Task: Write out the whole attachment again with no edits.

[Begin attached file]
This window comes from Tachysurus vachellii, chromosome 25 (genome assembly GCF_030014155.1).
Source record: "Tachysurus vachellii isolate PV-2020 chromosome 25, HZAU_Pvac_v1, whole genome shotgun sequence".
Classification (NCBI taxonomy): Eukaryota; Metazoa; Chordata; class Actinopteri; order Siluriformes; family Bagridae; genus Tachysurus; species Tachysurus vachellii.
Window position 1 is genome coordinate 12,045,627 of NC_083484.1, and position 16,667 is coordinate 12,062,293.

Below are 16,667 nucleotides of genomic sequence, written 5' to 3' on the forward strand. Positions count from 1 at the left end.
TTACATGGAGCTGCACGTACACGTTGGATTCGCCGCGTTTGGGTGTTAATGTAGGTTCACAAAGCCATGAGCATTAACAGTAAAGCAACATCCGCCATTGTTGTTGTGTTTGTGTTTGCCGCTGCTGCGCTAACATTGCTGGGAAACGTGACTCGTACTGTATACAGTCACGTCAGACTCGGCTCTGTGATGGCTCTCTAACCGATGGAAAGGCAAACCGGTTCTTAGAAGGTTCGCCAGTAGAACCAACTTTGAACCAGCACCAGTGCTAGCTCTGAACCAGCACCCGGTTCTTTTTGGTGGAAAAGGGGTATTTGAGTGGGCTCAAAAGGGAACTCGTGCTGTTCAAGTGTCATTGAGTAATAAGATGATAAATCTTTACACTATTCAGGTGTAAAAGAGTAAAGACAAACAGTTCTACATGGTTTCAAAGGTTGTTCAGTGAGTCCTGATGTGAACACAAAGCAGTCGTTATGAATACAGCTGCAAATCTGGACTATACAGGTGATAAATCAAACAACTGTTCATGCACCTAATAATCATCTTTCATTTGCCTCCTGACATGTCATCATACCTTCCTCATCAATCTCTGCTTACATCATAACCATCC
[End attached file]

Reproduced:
This window comes from Tachysurus vachellii, chromosome 25 (genome assembly GCF_030014155.1).
Source record: "Tachysurus vachellii isolate PV-2020 chromosome 25, HZAU_Pvac_v1, whole genome shotgun sequence".
Classification (NCBI taxonomy): Eukaryota; Metazoa; Chordata; class Actinopteri; order Siluriformes; family Bagridae; genus Tachysurus; species Tachysurus vachellii.
Window position 1 is genome coordinate 12,045,627 of NC_083484.1, and position 16,667 is coordinate 12,062,293.

Below are 16,667 nucleotides of genomic sequence, written 5' to 3' on the forward strand. Positions count from 1 at the left end.
TTACATGGAGCTGCACGTACACGTTGGATTCGCCGCGTTTGGGTGTTAATGTAGGTTCACAAAGCCATGAGCATTAACAGTAAAGCAACATCCGCCATTGTTGTTGTGTTTGTGTTTGCCGCTGCTGCGCTAACATTGCTGGGAAACGTGACTCGTACTGTATACAGTCACGTCAGACTCGGCTCTGTGATGGCTCTCTAACCGATGGAAAGGCAAACCGGTTCTTAGAAGGTTCGCCAGTAGAACCAACTTTGAACCAGCACCAGTGCTAGCTCTGAACCAGCACCCGGTTCTTTTTGGTGGAAAAGGGGTATTTGAGTGGGCTCAAAAGGGAACTCGTGCTGTTCAAGTGTCATTGAGTAATAAGATGATAAATCTTTACACTATTCAGGTGTAAAAGAGTAAAGACAAACAGTTCTACATGGTTTCAAAGGTTGTTCAGTGAGTCCTGATGTGAACACAAAGCAGTCGTTATGAATACAGCTGCAAATCTGGACTATACAGGTGATAAATCAAACAACTGTTCATGCACCTAATAATCATCTTTCATTTGCCTCCTGACATGTCATCATACCTTCCTCATCAATCTCTGCTTACATCATAACCATCC